Huobi Global, one of the world’s largest cryptocurrency exchanges by trading volumes, is winding down operations in Singapore shortly after exiting China.
Huobi will have shut down accounts of all Singapore-based users by the end of March next year, the company officially announced late Tuesday.
All Huobi clients based in Singapore should close active positions and withdraw their digital assets before March 31, 2022, Huobi said. The exchange will also gradually halt access to Huobi services in Singapore before March, the announcement notes.
The move is part of an effort to comply with relevant regulations by local financial authorities, the firm said. According to Huobi’s user agreement, the company’s services are prohibited for persons located in the United States, Canada, Japan, Cuba, Iran, Venezuela, Singapore, Crimea, Mainland China, Kyrgyzstan, the United Kingdom and others.
“The company may suspend or terminate your account or use of the service, or the processing of any digital asset transaction, at any time if it determines in its sole discretion that you have violated this agreement or that its provision or your use of the service in your jurisdiction is unlawful,” the agreement reads.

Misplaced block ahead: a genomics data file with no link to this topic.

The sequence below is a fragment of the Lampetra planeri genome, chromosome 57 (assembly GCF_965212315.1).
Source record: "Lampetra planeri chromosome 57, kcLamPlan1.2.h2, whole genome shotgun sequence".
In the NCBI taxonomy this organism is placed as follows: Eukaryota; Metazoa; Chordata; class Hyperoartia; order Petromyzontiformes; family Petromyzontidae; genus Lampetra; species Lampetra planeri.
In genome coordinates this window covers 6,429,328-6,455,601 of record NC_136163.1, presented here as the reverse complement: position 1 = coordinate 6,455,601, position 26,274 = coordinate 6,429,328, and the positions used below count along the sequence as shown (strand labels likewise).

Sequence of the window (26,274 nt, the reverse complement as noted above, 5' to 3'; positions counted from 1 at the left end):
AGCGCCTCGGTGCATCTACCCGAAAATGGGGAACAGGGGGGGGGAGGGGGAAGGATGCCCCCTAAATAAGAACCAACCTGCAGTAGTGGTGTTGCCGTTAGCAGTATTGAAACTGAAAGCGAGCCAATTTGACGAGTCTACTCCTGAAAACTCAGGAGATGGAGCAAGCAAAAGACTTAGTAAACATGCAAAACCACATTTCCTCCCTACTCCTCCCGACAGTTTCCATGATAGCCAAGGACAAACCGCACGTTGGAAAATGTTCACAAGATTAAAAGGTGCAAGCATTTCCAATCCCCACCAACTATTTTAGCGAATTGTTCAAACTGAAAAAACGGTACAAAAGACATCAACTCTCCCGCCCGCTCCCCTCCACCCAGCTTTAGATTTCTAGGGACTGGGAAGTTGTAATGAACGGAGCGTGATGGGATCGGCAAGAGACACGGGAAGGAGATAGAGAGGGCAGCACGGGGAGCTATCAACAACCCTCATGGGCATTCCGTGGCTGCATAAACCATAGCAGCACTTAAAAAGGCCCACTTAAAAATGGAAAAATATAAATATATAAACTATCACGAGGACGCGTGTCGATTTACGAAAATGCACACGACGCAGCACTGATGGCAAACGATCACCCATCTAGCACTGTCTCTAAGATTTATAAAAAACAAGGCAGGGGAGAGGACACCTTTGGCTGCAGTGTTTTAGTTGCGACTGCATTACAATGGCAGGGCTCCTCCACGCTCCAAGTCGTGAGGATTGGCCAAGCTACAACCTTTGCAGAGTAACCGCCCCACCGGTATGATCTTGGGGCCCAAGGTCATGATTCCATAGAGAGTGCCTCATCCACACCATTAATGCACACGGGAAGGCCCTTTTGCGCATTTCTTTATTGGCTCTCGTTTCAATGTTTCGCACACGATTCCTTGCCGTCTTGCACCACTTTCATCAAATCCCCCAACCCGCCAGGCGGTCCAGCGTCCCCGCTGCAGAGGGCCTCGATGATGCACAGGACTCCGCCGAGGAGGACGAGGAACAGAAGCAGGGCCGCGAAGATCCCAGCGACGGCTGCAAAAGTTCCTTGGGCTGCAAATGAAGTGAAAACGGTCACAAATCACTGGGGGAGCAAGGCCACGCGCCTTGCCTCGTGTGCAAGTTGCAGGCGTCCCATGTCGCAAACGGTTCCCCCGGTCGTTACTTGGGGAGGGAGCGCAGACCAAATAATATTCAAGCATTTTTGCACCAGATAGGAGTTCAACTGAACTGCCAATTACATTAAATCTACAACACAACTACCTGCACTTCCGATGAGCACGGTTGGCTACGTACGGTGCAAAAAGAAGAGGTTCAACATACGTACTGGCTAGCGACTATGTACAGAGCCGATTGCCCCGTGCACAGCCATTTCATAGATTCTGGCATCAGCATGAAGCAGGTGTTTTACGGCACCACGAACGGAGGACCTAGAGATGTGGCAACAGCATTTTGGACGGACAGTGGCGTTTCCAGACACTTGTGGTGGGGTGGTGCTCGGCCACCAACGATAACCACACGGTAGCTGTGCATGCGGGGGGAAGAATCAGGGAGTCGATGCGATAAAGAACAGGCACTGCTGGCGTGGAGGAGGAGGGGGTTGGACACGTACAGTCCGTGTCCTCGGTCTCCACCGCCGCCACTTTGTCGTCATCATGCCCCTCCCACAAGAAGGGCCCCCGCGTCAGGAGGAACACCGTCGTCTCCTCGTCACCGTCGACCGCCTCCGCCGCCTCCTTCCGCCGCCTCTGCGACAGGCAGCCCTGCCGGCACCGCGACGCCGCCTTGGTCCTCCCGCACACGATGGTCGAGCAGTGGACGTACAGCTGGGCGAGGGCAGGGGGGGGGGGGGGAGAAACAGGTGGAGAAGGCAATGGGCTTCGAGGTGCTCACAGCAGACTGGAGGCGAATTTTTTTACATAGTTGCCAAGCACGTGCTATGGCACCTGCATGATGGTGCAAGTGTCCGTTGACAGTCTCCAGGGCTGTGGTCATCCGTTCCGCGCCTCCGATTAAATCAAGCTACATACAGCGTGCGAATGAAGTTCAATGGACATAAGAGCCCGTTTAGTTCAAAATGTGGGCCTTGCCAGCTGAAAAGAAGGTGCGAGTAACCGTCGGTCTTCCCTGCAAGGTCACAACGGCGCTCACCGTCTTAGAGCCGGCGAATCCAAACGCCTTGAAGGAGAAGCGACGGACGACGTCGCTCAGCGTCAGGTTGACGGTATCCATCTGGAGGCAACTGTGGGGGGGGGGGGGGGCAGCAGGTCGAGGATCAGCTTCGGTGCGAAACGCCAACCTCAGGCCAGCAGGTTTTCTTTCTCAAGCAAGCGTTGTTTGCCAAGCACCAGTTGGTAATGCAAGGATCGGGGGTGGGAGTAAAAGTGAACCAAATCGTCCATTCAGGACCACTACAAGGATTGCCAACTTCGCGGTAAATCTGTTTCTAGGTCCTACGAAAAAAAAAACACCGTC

Singapore has been emerging as a major global cryptocurrency hub recently, with local regulators issuing multiple licenses to legalize crypto trading in the country. According to Ravi Menon, managing director of the Monetary Authority of Singapore, the authority is putting “very strong regulation” to strengthen Singapore’s position as the world’s crypto center.
Huobi declined Cointelegraph’s request for further comment.
Some other global regulators have also flagged Huobi’s operations. In September, Thailand’s Securities and Exchange Commission temporarily shut down Huobi’s local subsidiary and recommended revoking its operating license with the Ministry of Finance.
The news comes shortly after Huobi was forced to exit China when local authorities announced a major crypto ban in late September. As previously reported, Huobi plans to have closed all Chinese accounts in Mainland China by Dec. 31. Founded in China in 2013, Huobi is notably tied with the country. Before the ban, its Chinese operations made up at least 30% of its total trading volumes and revenues.